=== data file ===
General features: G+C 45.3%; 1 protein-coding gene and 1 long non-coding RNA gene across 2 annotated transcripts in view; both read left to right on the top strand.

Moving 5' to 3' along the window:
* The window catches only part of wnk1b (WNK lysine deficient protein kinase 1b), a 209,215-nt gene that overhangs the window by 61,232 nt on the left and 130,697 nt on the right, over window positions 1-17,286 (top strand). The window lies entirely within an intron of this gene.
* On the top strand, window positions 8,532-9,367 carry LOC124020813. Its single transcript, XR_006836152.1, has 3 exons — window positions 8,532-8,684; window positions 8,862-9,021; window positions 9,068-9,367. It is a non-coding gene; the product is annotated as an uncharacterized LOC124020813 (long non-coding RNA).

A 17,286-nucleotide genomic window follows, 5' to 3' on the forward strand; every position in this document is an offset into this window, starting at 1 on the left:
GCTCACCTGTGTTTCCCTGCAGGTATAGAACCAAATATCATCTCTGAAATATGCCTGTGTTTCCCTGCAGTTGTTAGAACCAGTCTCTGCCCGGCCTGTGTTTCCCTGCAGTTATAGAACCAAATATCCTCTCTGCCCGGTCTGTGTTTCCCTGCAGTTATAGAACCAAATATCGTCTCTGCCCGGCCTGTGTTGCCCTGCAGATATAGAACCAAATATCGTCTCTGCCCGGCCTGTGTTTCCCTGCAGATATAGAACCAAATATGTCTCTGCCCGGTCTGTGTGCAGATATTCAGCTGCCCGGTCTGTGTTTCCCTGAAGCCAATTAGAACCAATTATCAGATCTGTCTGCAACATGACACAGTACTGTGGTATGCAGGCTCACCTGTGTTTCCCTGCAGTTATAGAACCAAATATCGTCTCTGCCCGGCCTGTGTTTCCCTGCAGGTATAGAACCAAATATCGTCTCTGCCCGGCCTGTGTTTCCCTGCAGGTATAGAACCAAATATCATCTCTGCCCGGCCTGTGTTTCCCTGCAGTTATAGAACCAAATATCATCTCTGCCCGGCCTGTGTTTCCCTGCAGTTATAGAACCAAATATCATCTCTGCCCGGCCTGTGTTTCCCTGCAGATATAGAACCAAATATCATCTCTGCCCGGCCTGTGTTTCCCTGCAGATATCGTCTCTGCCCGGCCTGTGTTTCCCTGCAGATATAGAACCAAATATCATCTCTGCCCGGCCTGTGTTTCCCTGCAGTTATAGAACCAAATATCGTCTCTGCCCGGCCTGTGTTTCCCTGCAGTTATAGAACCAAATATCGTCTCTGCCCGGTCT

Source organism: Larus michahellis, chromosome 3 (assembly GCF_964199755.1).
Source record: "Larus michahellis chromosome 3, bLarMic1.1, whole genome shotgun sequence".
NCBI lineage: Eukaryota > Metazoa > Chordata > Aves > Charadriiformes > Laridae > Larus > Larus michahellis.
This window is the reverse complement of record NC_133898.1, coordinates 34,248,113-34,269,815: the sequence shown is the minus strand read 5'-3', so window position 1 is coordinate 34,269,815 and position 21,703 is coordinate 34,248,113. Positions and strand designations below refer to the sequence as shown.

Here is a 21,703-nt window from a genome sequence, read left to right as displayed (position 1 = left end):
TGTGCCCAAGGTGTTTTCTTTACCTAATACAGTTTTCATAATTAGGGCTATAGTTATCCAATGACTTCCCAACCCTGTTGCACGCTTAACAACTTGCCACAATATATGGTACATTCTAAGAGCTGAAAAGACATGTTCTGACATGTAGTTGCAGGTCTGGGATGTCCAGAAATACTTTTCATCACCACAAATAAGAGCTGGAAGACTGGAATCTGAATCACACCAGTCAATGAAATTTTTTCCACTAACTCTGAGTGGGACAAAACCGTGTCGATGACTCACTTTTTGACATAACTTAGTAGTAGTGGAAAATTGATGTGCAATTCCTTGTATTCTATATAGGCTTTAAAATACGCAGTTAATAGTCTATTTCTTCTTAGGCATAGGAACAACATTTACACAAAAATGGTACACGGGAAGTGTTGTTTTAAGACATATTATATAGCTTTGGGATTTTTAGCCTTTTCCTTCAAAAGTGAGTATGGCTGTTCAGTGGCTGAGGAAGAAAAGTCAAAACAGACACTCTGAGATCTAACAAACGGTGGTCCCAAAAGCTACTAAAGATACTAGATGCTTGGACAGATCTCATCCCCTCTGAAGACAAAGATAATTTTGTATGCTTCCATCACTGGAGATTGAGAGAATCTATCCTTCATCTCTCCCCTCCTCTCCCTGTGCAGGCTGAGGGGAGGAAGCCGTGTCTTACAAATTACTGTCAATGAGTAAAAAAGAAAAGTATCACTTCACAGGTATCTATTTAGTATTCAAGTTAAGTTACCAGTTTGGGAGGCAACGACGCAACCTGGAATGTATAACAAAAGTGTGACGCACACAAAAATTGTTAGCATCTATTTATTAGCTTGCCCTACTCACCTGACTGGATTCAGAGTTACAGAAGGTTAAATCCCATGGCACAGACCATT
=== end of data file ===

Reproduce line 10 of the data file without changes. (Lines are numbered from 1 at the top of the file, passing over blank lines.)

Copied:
This window is the reverse complement of record NC_133898.1, coordinates 34,248,113-34,269,815: the sequence shown is the minus strand read 5'-3', so window position 1 is coordinate 34,269,815 and position 21,703 is coordinate 34,248,113. Positions and strand designations below refer to the sequence as shown.